In the 1920s, people began to wear Chi-pao / qipao whose style was mostly the same as that of the Qing Dynasty. Later, the cuff was reduced gradually, and embroidered edge was not as broad as previously. By the end of the 1920s, dressing style was affected by Europe and America, and the style of chi-pao / qipao changed significantly. By the early 1930s, Chi-pao / qipao was very popular. The main changes of garments in that time were the modifications of collar, sleeves and length. The garments with high collar were popular at first, and the higher collar, the more popular. Gradually, garments with low collars began to be popular, and the lower collar, the more modern. Finally, people wore collarless and sleeveless Chi-pao / qipao.
Influence of Foreign Costumes from 1930s to 1940s
With the import of foreign products into China, western life styles penetrated into the people’s life. Women living in big cities in China began to attend social events in the 1930s and 1940s. This resulted the change of social morals accordingly. Women wore western-style clothing and skirt together with glass and watch, and gloves, looking more modern and romantic. The modern and fashionable dress of Europe and Japan affected Chinese women in terms of short skirts, underwear and colors, etc. More and more women began to imitate them, and some even imitated the simple dressing style of America. Ladies who liked sports always wore red pleated skirts and bras to replace the old-time Dudou (an underwear that was made of red embroidery cloth and hung from the neck with gold or silver chains, it came down from ancient times). In addition, women’s one-piece dress was more popular. During the 1920s-1940s after the founding of the Republic of China, fur coats were still popular in rich families.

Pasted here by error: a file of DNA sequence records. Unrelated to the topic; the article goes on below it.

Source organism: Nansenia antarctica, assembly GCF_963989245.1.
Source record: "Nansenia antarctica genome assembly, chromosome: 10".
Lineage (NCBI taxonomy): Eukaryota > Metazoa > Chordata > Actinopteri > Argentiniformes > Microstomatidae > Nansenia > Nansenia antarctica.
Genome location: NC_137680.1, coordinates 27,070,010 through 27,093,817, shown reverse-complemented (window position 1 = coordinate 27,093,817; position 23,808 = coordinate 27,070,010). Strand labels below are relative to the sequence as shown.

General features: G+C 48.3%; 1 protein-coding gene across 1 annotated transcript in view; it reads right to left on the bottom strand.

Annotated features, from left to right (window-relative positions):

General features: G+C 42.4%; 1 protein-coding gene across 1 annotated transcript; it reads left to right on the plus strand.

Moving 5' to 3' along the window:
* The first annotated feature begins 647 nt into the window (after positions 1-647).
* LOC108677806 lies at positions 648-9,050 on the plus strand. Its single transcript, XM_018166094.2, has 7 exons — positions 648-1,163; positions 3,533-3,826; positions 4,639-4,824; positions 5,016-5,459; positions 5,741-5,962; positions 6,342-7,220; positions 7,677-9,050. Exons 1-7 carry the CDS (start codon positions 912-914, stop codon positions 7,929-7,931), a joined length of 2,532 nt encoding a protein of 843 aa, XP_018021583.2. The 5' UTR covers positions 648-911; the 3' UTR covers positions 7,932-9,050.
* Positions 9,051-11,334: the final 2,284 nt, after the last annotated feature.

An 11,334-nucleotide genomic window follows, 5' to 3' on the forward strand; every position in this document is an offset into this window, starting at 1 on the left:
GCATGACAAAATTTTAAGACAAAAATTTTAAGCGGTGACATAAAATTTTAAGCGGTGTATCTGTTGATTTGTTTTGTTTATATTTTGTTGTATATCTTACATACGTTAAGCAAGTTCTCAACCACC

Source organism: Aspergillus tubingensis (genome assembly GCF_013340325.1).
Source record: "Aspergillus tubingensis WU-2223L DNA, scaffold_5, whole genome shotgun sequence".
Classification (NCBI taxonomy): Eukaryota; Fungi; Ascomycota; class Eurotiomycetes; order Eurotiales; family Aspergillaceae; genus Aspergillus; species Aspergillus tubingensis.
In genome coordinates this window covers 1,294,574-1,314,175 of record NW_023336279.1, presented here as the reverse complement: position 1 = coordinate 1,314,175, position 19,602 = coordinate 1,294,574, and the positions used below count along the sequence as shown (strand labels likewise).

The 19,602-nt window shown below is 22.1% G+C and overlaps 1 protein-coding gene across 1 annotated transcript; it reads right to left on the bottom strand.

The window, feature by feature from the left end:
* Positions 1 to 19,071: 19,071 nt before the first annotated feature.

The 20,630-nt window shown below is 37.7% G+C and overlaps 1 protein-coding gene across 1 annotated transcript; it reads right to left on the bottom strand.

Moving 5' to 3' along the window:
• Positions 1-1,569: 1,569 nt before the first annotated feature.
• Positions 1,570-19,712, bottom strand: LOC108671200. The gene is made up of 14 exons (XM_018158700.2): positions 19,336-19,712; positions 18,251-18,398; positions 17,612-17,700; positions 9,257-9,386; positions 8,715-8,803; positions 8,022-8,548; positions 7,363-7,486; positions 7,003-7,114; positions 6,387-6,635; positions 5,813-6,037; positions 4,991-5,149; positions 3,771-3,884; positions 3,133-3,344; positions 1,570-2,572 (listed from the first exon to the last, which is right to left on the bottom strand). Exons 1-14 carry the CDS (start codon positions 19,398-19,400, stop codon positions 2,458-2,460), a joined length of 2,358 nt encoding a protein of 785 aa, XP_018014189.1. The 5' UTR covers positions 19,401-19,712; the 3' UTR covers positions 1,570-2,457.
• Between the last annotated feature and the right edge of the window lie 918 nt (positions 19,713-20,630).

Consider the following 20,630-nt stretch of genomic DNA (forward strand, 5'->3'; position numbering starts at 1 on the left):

The hairstyle with bangs or buns was fashionable at the time. The dressing style of slim coat, black skirt (without embroidery pattern), watch, elliptic sunglasses, cuspidate leather shoes, handbag and umbrella was brought into China by Japanese Ladies. This dressing style, called the dressing style of Free Lady, first appeared in Guangzhou City at the end of the Guangxu reign in Qing Dynasty (1875-1908), showing that their thoughts and behaviors were open.
The influence of western-style garments in China mainly appeared after the World War II. Many Chinese students studying abroad went to famous cities of Europe and America to seek spouses, so they brought the oriental ornaments to western countries and took western garments and adornments back to China.
The big inflow of foreign cheap goods greatly oppressed the production and consumption of Chinese goods of the same kind, and the sales of Chinese goods went sluggish for a time. In order to open the sales channels of Chinese garments, relevant personages held the Fashion Show of Chinese Garments at the Shanghai Dahua Restaurant on January 9, 1930. It can be considered the first fashion show in China.